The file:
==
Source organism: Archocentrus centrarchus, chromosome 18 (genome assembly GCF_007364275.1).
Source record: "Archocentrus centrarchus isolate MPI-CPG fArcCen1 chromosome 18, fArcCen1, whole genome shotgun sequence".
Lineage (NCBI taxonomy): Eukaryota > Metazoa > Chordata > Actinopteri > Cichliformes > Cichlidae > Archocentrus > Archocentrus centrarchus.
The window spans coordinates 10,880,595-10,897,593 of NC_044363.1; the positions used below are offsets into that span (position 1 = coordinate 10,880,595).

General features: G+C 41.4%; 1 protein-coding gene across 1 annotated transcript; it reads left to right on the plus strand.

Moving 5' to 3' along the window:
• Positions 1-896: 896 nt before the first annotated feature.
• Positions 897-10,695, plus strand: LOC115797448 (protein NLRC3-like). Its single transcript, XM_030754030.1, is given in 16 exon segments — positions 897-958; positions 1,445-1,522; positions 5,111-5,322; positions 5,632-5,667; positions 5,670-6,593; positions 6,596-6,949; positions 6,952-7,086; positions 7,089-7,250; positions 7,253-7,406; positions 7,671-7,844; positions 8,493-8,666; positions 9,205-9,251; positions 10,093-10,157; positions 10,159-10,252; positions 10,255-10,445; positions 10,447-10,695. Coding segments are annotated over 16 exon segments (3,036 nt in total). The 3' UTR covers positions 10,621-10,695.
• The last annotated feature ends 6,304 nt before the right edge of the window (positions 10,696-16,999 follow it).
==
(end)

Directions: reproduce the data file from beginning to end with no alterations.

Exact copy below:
Source organism: Archocentrus centrarchus, chromosome 18 (genome assembly GCF_007364275.1).
Source record: "Archocentrus centrarchus isolate MPI-CPG fArcCen1 chromosome 18, fArcCen1, whole genome shotgun sequence".
Lineage (NCBI taxonomy): Eukaryota > Metazoa > Chordata > Actinopteri > Cichliformes > Cichlidae > Archocentrus > Archocentrus centrarchus.
The window spans coordinates 10,880,595-10,897,593 of NC_044363.1; the positions used below are offsets into that span (position 1 = coordinate 10,880,595).

General features: G+C 41.4%; 1 protein-coding gene across 1 annotated transcript; it reads left to right on the plus strand.

Moving 5' to 3' along the window:
• Positions 1-896: 896 nt before the first annotated feature.
• Positions 897-10,695, plus strand: LOC115797448 (protein NLRC3-like). Its single transcript, XM_030754030.1, is given in 16 exon segments — positions 897-958; positions 1,445-1,522; positions 5,111-5,322; positions 5,632-5,667; positions 5,670-6,593; positions 6,596-6,949; positions 6,952-7,086; positions 7,089-7,250; positions 7,253-7,406; positions 7,671-7,844; positions 8,493-8,666; positions 9,205-9,251; positions 10,093-10,157; positions 10,159-10,252; positions 10,255-10,445; positions 10,447-10,695. Coding segments are annotated over 16 exon segments (3,036 nt in total). The 3' UTR covers positions 10,621-10,695.
• The last annotated feature ends 6,304 nt before the right edge of the window (positions 10,696-16,999 follow it).